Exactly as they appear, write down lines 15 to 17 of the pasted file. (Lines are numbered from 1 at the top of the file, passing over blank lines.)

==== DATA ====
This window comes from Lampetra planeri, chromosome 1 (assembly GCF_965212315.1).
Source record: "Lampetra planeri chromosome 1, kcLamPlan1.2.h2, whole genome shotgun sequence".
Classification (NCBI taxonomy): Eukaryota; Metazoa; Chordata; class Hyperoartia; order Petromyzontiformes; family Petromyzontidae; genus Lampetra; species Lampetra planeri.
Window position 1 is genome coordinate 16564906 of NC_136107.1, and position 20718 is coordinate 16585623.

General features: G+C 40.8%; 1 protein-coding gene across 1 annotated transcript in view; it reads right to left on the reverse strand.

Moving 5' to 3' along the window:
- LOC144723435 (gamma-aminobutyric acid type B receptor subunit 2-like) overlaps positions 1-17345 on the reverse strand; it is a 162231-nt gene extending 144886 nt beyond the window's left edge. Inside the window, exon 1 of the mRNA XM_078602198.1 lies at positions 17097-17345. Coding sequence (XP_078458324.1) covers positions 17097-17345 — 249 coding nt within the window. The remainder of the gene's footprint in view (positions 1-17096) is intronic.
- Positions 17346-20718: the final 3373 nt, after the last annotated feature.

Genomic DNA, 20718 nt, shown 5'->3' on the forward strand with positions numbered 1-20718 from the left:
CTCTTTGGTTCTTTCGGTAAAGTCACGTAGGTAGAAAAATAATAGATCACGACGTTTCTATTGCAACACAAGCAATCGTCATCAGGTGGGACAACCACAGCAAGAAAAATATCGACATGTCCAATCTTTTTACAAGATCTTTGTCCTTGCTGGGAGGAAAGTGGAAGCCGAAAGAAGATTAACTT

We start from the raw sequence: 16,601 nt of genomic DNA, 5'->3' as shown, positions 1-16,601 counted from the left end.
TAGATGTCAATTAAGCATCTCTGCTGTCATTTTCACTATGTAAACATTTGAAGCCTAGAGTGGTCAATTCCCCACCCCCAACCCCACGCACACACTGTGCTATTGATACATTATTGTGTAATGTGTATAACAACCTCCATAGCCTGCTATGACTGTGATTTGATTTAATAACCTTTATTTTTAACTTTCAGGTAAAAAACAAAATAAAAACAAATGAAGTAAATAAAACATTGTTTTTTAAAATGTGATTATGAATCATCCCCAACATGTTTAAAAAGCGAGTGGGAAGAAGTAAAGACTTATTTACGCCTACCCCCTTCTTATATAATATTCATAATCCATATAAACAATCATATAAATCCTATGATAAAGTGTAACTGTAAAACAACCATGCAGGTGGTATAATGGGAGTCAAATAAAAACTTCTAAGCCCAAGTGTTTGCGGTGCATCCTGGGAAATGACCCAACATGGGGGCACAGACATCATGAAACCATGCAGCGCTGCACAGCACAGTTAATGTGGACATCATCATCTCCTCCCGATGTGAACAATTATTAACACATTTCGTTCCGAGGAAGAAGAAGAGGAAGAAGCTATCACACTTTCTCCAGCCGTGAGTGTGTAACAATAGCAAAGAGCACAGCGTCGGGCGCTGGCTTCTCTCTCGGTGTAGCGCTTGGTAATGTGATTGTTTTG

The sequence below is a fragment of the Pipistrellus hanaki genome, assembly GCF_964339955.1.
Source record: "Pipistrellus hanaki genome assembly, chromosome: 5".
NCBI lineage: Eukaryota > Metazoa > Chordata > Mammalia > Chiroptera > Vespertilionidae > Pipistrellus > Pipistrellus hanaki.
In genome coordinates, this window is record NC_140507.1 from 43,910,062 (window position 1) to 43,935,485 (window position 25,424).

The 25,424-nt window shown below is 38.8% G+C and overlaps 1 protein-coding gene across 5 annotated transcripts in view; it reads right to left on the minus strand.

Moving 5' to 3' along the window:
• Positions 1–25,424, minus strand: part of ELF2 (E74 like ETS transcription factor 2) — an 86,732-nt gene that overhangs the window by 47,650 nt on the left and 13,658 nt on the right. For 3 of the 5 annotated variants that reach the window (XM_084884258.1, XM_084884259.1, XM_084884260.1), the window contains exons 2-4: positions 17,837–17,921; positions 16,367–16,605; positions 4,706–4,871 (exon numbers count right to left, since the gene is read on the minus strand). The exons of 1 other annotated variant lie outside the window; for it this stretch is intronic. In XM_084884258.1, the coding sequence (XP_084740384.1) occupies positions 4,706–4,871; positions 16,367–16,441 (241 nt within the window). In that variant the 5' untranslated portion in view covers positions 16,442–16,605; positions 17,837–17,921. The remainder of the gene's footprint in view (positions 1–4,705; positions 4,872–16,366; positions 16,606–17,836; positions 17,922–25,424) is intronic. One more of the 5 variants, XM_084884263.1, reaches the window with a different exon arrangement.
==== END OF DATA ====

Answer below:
NCBI lineage: Eukaryota > Metazoa > Chordata > Mammalia > Chiroptera > Vespertilionidae > Pipistrellus > Pipistrellus hanaki.
In genome coordinates, this window is record NC_140507.1 from 43,910,062 (window position 1) to 43,935,485 (window position 25,424).

The 25,424-nt window shown below is 38.8% G+C and overlaps 1 protein-coding gene across 5 annotated transcripts in view; it reads right to left on the minus strand.